Five ways to put a fresh twist on SA’s national dish, bobotie
By stealing inspiration, and a few ingredients from this Cape Malay classic, you can easily turn bobotie into burgers or pies, and make a fish or vegan version
Rumour has it the UN Women’s Organisation declared bobotie to be SA’s national dish in the 1950s, and although it's hard to find anything to substantiate this claim, there's no denying this Cape Malay classic remains a firm favourite in Mzansi today.
Traditionally bobotie is made by frying beef mince with chopped onions and curry powder before adding bread that has been soaked in milk with apricot jam and dried fruit. This sweet and savoury filling is then topped with a rich egg custard and baked in the oven.
By stealing inspiration and a few ingredients from the original, you can put a fresh spin on it and turn bobotie into everything from pies to burgers.
Here are five ways to do that:
Everyone loves a burger and SA’s national dish can easily be turned into one.
All you need to do is make the filling mixture a little firmer using this easy recipe before shaping it into patties and, to help them keep their shape, refrigerate them for 30 minutes before cooking.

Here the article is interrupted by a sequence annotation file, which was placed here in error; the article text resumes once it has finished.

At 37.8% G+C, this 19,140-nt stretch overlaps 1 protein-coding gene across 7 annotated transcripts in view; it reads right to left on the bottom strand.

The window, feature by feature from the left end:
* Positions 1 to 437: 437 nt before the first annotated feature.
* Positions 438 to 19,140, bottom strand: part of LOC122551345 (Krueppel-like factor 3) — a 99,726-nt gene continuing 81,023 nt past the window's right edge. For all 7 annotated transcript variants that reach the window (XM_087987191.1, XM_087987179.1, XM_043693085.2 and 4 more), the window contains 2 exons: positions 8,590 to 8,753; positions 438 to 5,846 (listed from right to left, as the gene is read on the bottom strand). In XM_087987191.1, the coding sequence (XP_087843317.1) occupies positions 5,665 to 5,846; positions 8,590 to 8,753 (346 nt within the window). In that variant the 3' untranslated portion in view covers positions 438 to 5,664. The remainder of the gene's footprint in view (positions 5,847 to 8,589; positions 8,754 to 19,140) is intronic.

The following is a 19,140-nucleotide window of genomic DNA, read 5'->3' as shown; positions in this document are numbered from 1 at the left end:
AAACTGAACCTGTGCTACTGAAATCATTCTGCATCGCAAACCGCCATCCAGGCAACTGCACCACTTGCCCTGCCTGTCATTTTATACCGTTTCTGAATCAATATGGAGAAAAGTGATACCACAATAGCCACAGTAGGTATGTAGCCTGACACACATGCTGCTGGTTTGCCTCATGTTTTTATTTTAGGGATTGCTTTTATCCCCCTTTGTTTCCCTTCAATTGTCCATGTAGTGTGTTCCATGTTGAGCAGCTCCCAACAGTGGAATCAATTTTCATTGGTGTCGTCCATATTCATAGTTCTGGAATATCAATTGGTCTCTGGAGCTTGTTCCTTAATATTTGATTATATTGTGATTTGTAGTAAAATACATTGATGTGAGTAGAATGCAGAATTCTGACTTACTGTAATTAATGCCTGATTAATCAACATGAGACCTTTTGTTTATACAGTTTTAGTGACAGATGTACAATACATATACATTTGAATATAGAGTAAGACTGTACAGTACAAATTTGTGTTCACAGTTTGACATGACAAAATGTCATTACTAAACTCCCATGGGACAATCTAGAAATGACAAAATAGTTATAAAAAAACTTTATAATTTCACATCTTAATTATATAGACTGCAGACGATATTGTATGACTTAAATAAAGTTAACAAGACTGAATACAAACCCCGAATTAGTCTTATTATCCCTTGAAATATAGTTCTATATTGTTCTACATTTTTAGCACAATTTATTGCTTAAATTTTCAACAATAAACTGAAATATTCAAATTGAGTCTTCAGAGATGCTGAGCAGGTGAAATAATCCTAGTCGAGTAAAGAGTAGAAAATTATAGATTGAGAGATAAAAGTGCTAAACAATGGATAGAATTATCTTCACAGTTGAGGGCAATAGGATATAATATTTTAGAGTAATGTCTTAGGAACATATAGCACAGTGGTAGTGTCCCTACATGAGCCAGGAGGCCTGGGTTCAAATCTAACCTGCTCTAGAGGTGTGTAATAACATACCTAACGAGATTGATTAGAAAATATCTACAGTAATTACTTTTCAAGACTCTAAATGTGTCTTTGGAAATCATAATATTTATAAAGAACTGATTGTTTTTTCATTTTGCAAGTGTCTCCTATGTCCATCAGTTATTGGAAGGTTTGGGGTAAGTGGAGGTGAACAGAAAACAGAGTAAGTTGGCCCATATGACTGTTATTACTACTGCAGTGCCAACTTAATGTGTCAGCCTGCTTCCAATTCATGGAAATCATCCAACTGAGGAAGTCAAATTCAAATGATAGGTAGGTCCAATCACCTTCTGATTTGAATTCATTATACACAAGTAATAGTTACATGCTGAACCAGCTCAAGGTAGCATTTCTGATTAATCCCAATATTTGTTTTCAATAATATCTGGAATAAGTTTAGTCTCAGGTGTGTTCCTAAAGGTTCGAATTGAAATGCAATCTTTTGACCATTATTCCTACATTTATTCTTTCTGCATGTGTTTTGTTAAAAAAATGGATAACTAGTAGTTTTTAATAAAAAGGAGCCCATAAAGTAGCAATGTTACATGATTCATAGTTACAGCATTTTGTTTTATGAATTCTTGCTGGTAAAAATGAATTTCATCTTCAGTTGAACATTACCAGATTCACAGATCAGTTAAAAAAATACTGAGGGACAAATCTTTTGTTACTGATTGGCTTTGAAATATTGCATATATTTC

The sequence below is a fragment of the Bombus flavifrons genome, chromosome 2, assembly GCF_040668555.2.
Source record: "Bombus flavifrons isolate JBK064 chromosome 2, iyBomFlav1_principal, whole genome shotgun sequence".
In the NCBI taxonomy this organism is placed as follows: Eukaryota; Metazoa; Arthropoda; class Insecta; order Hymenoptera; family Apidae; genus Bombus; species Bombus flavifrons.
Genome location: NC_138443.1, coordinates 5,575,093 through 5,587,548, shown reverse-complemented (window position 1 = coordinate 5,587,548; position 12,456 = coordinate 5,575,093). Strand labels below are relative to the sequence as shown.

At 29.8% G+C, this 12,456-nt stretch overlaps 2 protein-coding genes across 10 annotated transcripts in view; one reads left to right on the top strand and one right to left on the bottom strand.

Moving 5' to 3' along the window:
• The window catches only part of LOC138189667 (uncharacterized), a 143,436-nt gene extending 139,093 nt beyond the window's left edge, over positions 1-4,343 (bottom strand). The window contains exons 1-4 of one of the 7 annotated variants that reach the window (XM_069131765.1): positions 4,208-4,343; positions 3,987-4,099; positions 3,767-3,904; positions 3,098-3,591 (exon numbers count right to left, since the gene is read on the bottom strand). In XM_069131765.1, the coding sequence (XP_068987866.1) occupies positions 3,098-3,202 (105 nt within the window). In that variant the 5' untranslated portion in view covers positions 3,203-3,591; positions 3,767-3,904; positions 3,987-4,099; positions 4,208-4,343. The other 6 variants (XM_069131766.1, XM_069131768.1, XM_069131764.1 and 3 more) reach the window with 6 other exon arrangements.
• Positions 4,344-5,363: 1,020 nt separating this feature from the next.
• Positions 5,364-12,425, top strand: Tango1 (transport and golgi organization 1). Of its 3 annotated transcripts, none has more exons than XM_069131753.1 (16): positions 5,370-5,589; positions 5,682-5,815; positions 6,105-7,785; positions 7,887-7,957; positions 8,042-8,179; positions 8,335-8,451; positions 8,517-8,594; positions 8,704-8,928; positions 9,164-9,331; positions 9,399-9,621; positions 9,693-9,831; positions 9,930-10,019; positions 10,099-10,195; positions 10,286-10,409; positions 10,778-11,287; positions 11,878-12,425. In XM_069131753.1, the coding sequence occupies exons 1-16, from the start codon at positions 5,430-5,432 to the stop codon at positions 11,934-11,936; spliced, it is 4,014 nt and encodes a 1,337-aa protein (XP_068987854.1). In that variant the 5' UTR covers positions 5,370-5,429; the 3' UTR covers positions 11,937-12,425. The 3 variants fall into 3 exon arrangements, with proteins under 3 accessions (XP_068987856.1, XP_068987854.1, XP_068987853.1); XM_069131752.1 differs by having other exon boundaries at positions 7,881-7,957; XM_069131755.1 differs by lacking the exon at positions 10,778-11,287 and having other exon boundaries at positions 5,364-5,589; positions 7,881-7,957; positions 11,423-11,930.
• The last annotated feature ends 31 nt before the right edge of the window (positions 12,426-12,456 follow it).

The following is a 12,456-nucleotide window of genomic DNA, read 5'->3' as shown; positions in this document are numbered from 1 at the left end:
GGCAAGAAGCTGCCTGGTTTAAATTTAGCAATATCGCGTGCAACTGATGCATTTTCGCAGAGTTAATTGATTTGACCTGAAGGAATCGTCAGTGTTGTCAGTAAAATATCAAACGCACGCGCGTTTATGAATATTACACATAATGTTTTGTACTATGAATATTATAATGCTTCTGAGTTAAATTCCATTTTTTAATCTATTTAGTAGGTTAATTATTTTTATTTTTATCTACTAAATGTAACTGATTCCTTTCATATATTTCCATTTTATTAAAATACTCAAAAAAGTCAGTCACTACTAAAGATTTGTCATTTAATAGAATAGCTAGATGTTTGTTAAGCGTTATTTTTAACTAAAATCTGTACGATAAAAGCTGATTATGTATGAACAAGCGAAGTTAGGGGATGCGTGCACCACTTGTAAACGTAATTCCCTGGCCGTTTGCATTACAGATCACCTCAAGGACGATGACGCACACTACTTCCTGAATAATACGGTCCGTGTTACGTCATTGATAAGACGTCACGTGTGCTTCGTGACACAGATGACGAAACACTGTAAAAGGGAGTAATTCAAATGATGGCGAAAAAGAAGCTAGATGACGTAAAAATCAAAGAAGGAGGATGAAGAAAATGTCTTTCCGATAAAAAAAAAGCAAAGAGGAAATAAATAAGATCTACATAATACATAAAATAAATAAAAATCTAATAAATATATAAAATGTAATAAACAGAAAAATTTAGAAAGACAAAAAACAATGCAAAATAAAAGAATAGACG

To add to these bobotie burgers’ unique local flavour, serve them topped with a dollop of chakalaka or mango atchar.
SCRUNCH PHYLLO CHICKEN BOBOTIE PIE
Popular food instagrammer and cookbook author Di Bibby knows how to add a creative twist to her recipes.
Her chicken bobotie pie is the perfect example. She uses a few layers of phyllo pastry to create a pie crust for the flavoursome poultry filling, scrunching the edges of the phyllo sheets to give the dish a stylish finish.
Make this dish your next dinner party dazzler by making individual pies in ramekins. Remove the pies from the ramekins just before serving to show off their golden phyllo pastry crust.
SWEET POTATO BOBOTIE PIE
This simple recipe is a tasty way to use leftover mashed veg.
By adding flour, seasoning and egg yolk to mashed sweet potato — you can also use ordinary potato or pumpkin mash — you can make a melt-in-the-mouth pastry to encase the filling.
This creates a quiche-style bobotie that is easy to slice and makes a great portable food for a picnic.
Health pundit Mary-Ann Shearer is well-known for taking traditional recipes and giving them a veg makeover.
She has replaced the beef mince in this vegan bobotie recipe with a melange of aubergine, carrot and mushroom, and instead of eggs and cow’s milk uses soaked cashew nuts to make a creamy custard-like topping.
A tasty interpretation of the Cape Malay original, this recipe replaces the meat with cooked and flaked white fish, which marries well with the sweetness of the chutney and the traditional spices in a bobotie.
If desired, you can replace the fish with canned plain pilchards or tuna for a more economical but no less tasty version of this dish. Just be sure to drain the tinned fish well and flake it with a fork first.
If fish is not a family favourite, replace it with the same amount of chicken mince.